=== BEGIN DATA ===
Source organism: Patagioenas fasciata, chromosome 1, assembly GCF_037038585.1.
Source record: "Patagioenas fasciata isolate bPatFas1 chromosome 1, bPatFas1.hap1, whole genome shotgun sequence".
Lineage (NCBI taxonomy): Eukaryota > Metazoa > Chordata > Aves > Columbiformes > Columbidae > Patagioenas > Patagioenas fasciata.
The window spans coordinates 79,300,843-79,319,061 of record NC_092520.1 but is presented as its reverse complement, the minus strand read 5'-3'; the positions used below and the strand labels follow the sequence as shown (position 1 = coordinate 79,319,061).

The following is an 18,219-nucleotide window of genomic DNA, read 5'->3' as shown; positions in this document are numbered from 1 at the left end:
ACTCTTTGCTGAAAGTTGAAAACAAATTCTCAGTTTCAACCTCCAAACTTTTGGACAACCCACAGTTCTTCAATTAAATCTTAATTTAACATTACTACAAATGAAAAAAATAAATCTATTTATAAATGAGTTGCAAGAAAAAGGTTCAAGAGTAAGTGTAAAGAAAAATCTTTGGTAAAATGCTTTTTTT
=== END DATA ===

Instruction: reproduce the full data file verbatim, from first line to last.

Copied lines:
Source organism: Patagioenas fasciata, chromosome 1, assembly GCF_037038585.1.
Source record: "Patagioenas fasciata isolate bPatFas1 chromosome 1, bPatFas1.hap1, whole genome shotgun sequence".
Lineage (NCBI taxonomy): Eukaryota > Metazoa > Chordata > Aves > Columbiformes > Columbidae > Patagioenas > Patagioenas fasciata.
The window spans coordinates 79,300,843-79,319,061 of record NC_092520.1 but is presented as its reverse complement, the minus strand read 5'-3'; the positions used below and the strand labels follow the sequence as shown (position 1 = coordinate 79,319,061).

The following is an 18,219-nucleotide window of genomic DNA, read 5'->3' as shown; positions in this document are numbered from 1 at the left end:
ACTCTTTGCTGAAAGTTGAAAACAAATTCTCAGTTTCAACCTCCAAACTTTTGGACAACCCACAGTTCTTCAATTAAATCTTAATTTAACATTACTACAAATGAAAAAAATAAATCTATTTATAAATGAGTTGCAAGAAAAAGGTTCAAGAGTAAGTGTAAAGAAAAATCTTTGGTAAAATGCTTTTTTT